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New Hampshire's primary is again earning its reputation as a high stakes contest where everything may be significant, and where things can change at the last minute.
Was the Republican debate on Saturday a game changer that will affect the outcome in New Hampshire? It sure could have been. Florida Sen. Marco Rubio had been on the rise following a strong performance last week in Iowa, and definitely did not have a good night on Saturday. If he finishes lower than expected, was it because of the debate? We may never know for sure since it happened after almost all of the public polling was already complete.
Things Still Change After Polls End
When major upheaval happens at the last minute, it's difficult to assess whether the polls were right when they were taken, if they end up different from the final result. Once Election Day has passed, a backward look to figure out when the race changed is often all but impossible. In a world ideal to pollsters, and those who collect and criticize polls for a living, there would be plenty of time to conduct more polls to fully assess the impact of every potentially seismic shift.
But we live in the real world. And it’s really not about us. We look in on the voters periodically to help tell the story of the race and look at how voters are making up their minds. We listen to their thoughts about what issues they prioritize and which candidate best reflects their values. But at the end of the day, it’s up to the voters. And there is plenty of evidence many of them make up their mind at the end of the day, after the polls have stopped.
Polling in primaries is harder even in a boring, low wattage race with just a few candidates. The lack of partisan cues for voters means far more volatility in the decision process than is present in general election polling. Figuring out who will turn out is another tough job, since it can change a lot of between primaries.
Larger GOP Field Complicates Poll Assessments
This year, it will be especially difficult to know whether the polls hit or missed. The large, messy field makes it harder to just rely on the margin between the winner and second place. With last minute headlines, and a tightly bunched second tier, assessing the polls’ rightness or wrongness will be a challenge. If Jim Gilmore or Ben Carson wins, we can say the polls missed. If Donald Trump loses, the polls missed. But almost any ordering of the second tier of candidates is possible.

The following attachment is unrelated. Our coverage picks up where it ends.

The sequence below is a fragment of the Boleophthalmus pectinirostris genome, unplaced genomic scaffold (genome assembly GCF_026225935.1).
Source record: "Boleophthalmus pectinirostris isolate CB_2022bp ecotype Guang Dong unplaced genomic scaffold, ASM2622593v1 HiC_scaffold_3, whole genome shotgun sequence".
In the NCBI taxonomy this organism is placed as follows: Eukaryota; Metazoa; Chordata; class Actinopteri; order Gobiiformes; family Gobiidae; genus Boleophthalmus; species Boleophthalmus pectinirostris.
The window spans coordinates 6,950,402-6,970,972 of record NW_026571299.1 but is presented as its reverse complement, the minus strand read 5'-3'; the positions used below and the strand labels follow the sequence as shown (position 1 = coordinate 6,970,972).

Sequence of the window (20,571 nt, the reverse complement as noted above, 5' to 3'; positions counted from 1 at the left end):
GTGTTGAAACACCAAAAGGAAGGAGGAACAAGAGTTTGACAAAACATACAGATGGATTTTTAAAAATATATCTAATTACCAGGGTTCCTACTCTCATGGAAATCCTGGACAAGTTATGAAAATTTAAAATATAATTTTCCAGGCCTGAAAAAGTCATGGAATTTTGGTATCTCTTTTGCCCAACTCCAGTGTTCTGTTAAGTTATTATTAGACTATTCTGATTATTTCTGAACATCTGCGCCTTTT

When thinking about Tuesday's outcome in New Hampshire, it’s tempting to over-analyze the microscopic differences that separate one candidate from another in the poll averages. Earlier in the campaign, a second or third place finish in a poll was seen as consequentially different than fourth or fifth place, even if the difference between the bunch was only 1 or 2 points.
Now, it’s probably better to think of the candidates as a bunch rather than a line. After Trump, four other candidates have polling numbers that are nearly indistinguishable from one another: Rubio, Kasich, Cruz and Bush. And the candidates each have done things in New Hampshire that may have changed their numbers in the last few days. A fifth, Christie, turned in a solid debate performance this weekend and was largely responsible for Rubio’s difficulties.
A few internal polls are rumored to show Christie and Kasich doing better coming out of the debate, but they are little more than Internet legends at this point. It’s unclear as of now whether there will be any public polling conducted fully after the debate beyond a single robo-poll done in just one day. So we may never know for sure what impact the debate.
So Who's Right And When?
If Christie and Kasich finish ahead in the voting relative to their poll numbers, were the polls wrong? Or did they reflect the reality at the time? That’s often the question when polls are different than the final margin. If the 2008 primary were held the day before Hillary Clinton’s now-famous tears in a New Hampshire diner, would Obama have won? It’s ultimately unanswerable. This year, there is plenty of anecdotal evidence to raise the specter of a last minute shift, but not enough time to confirm it.
For pollsters, it gives us heartburn, but it’s part of the gig. We do our best to capture the vote as it would look if it happened that day. But things can change right up until the votes are cast, and that's the way it should be.
Steve Koczela is president of the MassINC Polling Group, which conducts WBUR's polling, and a regular contributor to WBUR Politicker. He tweets at @skoczela.
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